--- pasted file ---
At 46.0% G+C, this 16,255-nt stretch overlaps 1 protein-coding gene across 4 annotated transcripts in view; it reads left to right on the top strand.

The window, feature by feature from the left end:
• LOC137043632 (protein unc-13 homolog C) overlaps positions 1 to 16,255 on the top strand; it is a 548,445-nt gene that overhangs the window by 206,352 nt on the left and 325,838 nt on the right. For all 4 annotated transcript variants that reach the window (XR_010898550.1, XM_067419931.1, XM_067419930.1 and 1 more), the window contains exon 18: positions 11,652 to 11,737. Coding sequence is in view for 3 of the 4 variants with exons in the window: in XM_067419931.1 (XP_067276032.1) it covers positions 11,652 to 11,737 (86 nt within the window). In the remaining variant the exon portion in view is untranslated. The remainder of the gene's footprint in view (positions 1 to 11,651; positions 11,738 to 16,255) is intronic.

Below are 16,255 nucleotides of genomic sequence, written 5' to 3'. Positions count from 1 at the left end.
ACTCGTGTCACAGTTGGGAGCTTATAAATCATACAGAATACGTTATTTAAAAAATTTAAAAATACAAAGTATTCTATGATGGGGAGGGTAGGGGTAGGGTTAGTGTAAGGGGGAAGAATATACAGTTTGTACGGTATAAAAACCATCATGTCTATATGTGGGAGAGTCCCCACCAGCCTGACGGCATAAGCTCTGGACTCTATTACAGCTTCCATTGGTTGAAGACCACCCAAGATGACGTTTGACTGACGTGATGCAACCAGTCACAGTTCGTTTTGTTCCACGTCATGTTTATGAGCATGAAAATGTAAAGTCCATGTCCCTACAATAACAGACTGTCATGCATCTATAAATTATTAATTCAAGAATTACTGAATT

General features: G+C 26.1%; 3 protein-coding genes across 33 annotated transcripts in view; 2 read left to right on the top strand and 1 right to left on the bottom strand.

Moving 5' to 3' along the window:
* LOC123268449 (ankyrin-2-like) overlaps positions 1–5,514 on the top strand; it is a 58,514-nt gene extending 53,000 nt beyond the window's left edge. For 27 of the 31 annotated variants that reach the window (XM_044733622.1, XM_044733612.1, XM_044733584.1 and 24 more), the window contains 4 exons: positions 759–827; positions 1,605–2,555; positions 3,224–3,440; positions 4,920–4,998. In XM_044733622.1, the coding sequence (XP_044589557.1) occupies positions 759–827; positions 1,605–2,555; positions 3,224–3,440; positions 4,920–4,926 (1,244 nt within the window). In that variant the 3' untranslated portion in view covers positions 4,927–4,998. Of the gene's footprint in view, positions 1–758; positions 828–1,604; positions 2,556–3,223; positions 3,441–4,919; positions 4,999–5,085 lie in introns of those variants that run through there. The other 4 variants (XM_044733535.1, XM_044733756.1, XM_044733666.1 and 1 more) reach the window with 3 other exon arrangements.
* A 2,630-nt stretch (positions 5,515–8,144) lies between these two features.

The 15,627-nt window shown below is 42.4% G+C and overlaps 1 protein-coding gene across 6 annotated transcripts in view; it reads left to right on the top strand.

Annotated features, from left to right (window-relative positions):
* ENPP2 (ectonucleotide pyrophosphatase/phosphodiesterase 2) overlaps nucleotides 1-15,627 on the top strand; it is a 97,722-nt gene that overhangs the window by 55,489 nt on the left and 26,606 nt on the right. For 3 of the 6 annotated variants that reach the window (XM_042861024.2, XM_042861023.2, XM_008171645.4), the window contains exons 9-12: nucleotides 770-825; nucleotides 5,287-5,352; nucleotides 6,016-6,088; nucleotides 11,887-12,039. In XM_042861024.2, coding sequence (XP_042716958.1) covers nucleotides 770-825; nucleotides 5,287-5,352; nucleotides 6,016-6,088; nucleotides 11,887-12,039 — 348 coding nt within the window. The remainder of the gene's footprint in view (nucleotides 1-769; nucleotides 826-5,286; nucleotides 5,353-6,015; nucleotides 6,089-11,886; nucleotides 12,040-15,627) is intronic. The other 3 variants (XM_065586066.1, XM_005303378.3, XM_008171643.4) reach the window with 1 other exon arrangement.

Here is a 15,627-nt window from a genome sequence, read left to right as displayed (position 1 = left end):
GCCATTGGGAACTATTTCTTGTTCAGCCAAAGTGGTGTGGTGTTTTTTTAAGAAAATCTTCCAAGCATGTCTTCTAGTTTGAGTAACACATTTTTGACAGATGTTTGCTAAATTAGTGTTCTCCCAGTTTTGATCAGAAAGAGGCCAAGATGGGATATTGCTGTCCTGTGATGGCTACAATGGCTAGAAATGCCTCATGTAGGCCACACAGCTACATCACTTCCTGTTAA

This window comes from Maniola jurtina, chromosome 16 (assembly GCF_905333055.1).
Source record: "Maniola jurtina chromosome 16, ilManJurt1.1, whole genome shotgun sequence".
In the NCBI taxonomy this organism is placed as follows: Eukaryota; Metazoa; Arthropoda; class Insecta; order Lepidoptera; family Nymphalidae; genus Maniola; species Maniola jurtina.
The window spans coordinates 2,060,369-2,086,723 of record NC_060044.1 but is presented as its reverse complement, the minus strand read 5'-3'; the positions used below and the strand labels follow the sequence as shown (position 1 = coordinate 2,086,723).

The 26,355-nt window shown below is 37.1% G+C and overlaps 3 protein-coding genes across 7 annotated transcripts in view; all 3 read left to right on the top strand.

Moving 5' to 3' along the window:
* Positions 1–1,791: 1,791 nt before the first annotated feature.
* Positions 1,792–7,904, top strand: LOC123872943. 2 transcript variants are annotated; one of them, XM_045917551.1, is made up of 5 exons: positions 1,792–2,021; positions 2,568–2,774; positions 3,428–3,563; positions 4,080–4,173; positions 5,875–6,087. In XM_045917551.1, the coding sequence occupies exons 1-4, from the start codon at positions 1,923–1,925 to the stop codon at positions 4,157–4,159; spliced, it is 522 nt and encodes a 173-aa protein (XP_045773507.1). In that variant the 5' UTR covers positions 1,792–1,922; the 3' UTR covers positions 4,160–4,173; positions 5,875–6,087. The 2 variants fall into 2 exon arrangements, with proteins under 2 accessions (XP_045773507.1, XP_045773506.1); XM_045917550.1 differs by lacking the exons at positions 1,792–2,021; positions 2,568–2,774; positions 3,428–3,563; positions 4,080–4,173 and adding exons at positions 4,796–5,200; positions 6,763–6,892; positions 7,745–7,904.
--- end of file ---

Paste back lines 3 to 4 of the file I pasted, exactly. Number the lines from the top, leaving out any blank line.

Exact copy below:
• LOC137043632 (protein unc-13 homolog C) overlaps positions 1 to 16,255 on the top strand; it is a 548,445-nt gene that overhangs the window by 206,352 nt on the left and 325,838 nt on the right. For all 4 annotated transcript variants that reach the window (XR_010898550.1, XM_067419931.1, XM_067419930.1 and 1 more), the window contains exon 18: positions 11,652 to 11,737. Coding sequence is in view for 3 of the 4 variants with exons in the window: in XM_067419931.1 (XP_067276032.1) it covers positions 11,652 to 11,737 (86 nt within the window). In the remaining variant the exon portion in view is untranslated. The remainder of the gene's footprint in view (positions 1 to 11,651; positions 11,738 to 16,255) is intronic.

Below are 16,255 nucleotides of genomic sequence, written 5' to 3'. Positions count from 1 at the left end.